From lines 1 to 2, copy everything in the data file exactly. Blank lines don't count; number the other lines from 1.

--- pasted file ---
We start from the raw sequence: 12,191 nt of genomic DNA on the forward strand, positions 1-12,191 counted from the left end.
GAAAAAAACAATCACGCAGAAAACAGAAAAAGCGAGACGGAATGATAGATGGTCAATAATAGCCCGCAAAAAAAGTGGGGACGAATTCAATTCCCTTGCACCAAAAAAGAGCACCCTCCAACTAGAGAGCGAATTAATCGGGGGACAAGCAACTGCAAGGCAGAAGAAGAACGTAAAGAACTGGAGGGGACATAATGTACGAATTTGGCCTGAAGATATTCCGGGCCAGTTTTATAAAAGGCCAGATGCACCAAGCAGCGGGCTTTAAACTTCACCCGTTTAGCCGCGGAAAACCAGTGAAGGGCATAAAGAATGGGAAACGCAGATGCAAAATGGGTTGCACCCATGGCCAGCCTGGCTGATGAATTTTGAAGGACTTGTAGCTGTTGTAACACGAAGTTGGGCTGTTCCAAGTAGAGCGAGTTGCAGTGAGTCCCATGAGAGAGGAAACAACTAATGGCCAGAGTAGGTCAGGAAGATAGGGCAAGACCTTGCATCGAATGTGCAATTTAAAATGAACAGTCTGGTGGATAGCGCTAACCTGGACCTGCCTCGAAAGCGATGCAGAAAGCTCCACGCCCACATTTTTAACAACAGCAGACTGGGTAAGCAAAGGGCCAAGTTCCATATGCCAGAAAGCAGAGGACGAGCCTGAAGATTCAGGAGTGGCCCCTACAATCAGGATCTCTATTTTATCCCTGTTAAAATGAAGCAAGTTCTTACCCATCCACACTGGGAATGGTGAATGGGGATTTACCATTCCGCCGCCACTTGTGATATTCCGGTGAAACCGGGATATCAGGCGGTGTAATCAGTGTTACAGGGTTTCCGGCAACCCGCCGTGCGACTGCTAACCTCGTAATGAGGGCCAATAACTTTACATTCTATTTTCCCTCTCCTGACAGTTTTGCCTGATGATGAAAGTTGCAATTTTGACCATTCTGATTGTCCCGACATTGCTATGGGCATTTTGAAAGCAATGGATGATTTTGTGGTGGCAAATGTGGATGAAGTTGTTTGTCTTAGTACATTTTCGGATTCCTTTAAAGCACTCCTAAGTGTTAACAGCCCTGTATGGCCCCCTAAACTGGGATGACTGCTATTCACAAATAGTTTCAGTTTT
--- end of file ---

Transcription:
We start from the raw sequence: 12,191 nt of genomic DNA on the forward strand, positions 1-12,191 counted from the left end.
GAAAAAAACAATCACGCAGAAAACAGAAAAAGCGAGACGGAATGATAGATGGTCAATAATAGCCCGCAAAAAAAGTGGGGACGAATTCAATTCCCTTGCACCAAAAAAGAGCACCCTCCAACTAGAGAGCGAATTAATCGGGGGACAAGCAACTGCAAGGCAGAAGAAGAACGTAAAGAACTGGAGGGGACATAATGTACGAATTTGGCCTGAAGATATTCCGGGCCAGTTTTATAAAAGGCCAGATGCACCAAGCAGCGGGCTTTAAACTTCACCCGTTTAGCCGCGGAAAACCAGTGAAGGGCATAAAGAATGGGAAACGCAGATGCAAAATGGGTTGCACCCATGGCCAGCCTGGCTGATGAATTTTGAAGGACTTGTAGCTGTTGTAACACGAAGTTGGGCTGTTCCAAGTAGAGCGAGTTGCAGTGAGTCCCATGAGAGAGGAAACAACTAATGGCCAGAGTAGGTCAGGAAGATAGGGCAAGACCTTGCATCGAATGTGCAATTTAAAATGAACAGTCTGGTGGATAGCGCTAACCTGGACCTGCCTCGAAAGCGATGCAGAAAGCTCCACGCCCACATTTTTAACAACAGCAGACTGGGTAAGCAAAGGGCCAAGTTCCATATGCCAGAAAGCAGAGGACGAGCCTGAAGATTCAGGAGTGGCCCCTACAATCAGGATCTCTATTTTATCCCTGTTAAAATGAAGCAAGTTCTTACCCATCCACACTGGGAATGGTGAATGGGGATTTACCATTCCGCCGCCACTTGTGATATTCCGGTGAAACCGGGATATCAGGCGGTGTAATCAGTGTTACAGGGTTTCCGGCAACCCGCCGTGCGACTGCTAACCTCGTAATGAGGGCCAATAACTTTACATTCTATTTTCCCTCTCCTGACAGTTTTGCCTGATGATGAAAGTTGCAATTTTGACCATTCTGATTGTCCCGACATTGCTATGGGCATTTTGAAAGCAATGGATGATTTTGTGGTGGCAAATGTGGATGAAGTTGTTTGTCTTAGTACATTTTCGGATTCCTTTAAAGCACTCCTAAGTGTTAACAGCCCTGTATGGCCCCCTAAACTGGGATGACTGCTATTCACAAATAGTTTCAGTTTT